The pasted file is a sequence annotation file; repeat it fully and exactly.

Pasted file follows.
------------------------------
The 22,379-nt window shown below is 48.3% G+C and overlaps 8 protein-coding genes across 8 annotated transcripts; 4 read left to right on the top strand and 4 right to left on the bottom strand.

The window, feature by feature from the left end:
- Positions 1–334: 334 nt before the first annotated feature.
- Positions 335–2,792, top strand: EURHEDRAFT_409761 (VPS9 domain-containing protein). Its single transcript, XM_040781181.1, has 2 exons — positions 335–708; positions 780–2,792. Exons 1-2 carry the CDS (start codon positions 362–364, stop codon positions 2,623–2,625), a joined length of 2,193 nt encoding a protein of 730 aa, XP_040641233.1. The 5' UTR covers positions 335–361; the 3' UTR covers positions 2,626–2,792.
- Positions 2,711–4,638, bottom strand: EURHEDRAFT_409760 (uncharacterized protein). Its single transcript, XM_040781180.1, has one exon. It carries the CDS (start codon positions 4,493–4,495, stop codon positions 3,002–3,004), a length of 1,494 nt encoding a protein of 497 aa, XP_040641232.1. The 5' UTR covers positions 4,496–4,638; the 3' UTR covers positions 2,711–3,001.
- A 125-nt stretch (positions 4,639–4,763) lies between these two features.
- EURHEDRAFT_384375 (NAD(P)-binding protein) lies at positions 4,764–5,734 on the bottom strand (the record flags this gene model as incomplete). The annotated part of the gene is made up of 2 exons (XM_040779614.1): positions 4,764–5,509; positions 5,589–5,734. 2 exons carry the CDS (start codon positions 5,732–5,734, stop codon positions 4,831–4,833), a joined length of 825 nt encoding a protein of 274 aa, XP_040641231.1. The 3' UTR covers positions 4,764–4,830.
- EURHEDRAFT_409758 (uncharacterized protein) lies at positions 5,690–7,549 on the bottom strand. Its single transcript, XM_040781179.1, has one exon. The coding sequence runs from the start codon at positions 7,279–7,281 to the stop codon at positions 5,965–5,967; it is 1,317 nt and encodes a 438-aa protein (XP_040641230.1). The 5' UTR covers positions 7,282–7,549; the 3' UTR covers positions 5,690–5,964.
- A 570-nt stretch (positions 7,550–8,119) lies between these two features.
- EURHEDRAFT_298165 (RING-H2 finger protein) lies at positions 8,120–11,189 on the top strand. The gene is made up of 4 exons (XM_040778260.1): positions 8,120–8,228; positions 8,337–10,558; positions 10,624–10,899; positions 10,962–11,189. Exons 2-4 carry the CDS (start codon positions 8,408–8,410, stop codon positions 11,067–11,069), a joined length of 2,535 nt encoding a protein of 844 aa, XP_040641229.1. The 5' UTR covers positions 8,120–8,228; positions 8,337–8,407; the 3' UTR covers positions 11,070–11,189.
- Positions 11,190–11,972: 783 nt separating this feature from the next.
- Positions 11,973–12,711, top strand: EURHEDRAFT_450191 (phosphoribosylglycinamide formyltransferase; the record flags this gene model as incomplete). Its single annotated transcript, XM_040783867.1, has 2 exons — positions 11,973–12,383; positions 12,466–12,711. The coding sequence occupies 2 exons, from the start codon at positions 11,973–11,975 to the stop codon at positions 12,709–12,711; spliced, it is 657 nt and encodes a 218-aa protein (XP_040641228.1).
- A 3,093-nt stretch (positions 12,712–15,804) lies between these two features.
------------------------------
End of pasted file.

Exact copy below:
The 22,379-nt window shown below is 48.3% G+C and overlaps 8 protein-coding genes across 8 annotated transcripts; 4 read left to right on the top strand and 4 right to left on the bottom strand.

The window, feature by feature from the left end:
- Positions 1–334: 334 nt before the first annotated feature.
- Positions 335–2,792, top strand: EURHEDRAFT_409761 (VPS9 domain-containing protein). Its single transcript, XM_040781181.1, has 2 exons — positions 335–708; positions 780–2,792. Exons 1-2 carry the CDS (start codon positions 362–364, stop codon positions 2,623–2,625), a joined length of 2,193 nt encoding a protein of 730 aa, XP_040641233.1. The 5' UTR covers positions 335–361; the 3' UTR covers positions 2,626–2,792.
- Positions 2,711–4,638, bottom strand: EURHEDRAFT_409760 (uncharacterized protein). Its single transcript, XM_040781180.1, has one exon. It carries the CDS (start codon positions 4,493–4,495, stop codon positions 3,002–3,004), a length of 1,494 nt encoding a protein of 497 aa, XP_040641232.1. The 5' UTR covers positions 4,496–4,638; the 3' UTR covers positions 2,711–3,001.
- A 125-nt stretch (positions 4,639–4,763) lies between these two features.
- EURHEDRAFT_384375 (NAD(P)-binding protein) lies at positions 4,764–5,734 on the bottom strand (the record flags this gene model as incomplete). The annotated part of the gene is made up of 2 exons (XM_040779614.1): positions 4,764–5,509; positions 5,589–5,734. 2 exons carry the CDS (start codon positions 5,732–5,734, stop codon positions 4,831–4,833), a joined length of 825 nt encoding a protein of 274 aa, XP_040641231.1. The 3' UTR covers positions 4,764–4,830.
- EURHEDRAFT_409758 (uncharacterized protein) lies at positions 5,690–7,549 on the bottom strand. Its single transcript, XM_040781179.1, has one exon. The coding sequence runs from the start codon at positions 7,279–7,281 to the stop codon at positions 5,965–5,967; it is 1,317 nt and encodes a 438-aa protein (XP_040641230.1). The 5' UTR covers positions 7,282–7,549; the 3' UTR covers positions 5,690–5,964.
- A 570-nt stretch (positions 7,550–8,119) lies between these two features.
- EURHEDRAFT_298165 (RING-H2 finger protein) lies at positions 8,120–11,189 on the top strand. The gene is made up of 4 exons (XM_040778260.1): positions 8,120–8,228; positions 8,337–10,558; positions 10,624–10,899; positions 10,962–11,189. Exons 2-4 carry the CDS (start codon positions 8,408–8,410, stop codon positions 11,067–11,069), a joined length of 2,535 nt encoding a protein of 844 aa, XP_040641229.1. The 5' UTR covers positions 8,120–8,228; positions 8,337–8,407; the 3' UTR covers positions 11,070–11,189.
- Positions 11,190–11,972: 783 nt separating this feature from the next.
- Positions 11,973–12,711, top strand: EURHEDRAFT_450191 (phosphoribosylglycinamide formyltransferase; the record flags this gene model as incomplete). Its single annotated transcript, XM_040783867.1, has 2 exons — positions 11,973–12,383; positions 12,466–12,711. The coding sequence occupies 2 exons, from the start codon at positions 11,973–11,975 to the stop codon at positions 12,709–12,711; spliced, it is 657 nt and encodes a 218-aa protein (XP_040641228.1).
- A 3,093-nt stretch (positions 12,712–15,804) lies between these two features.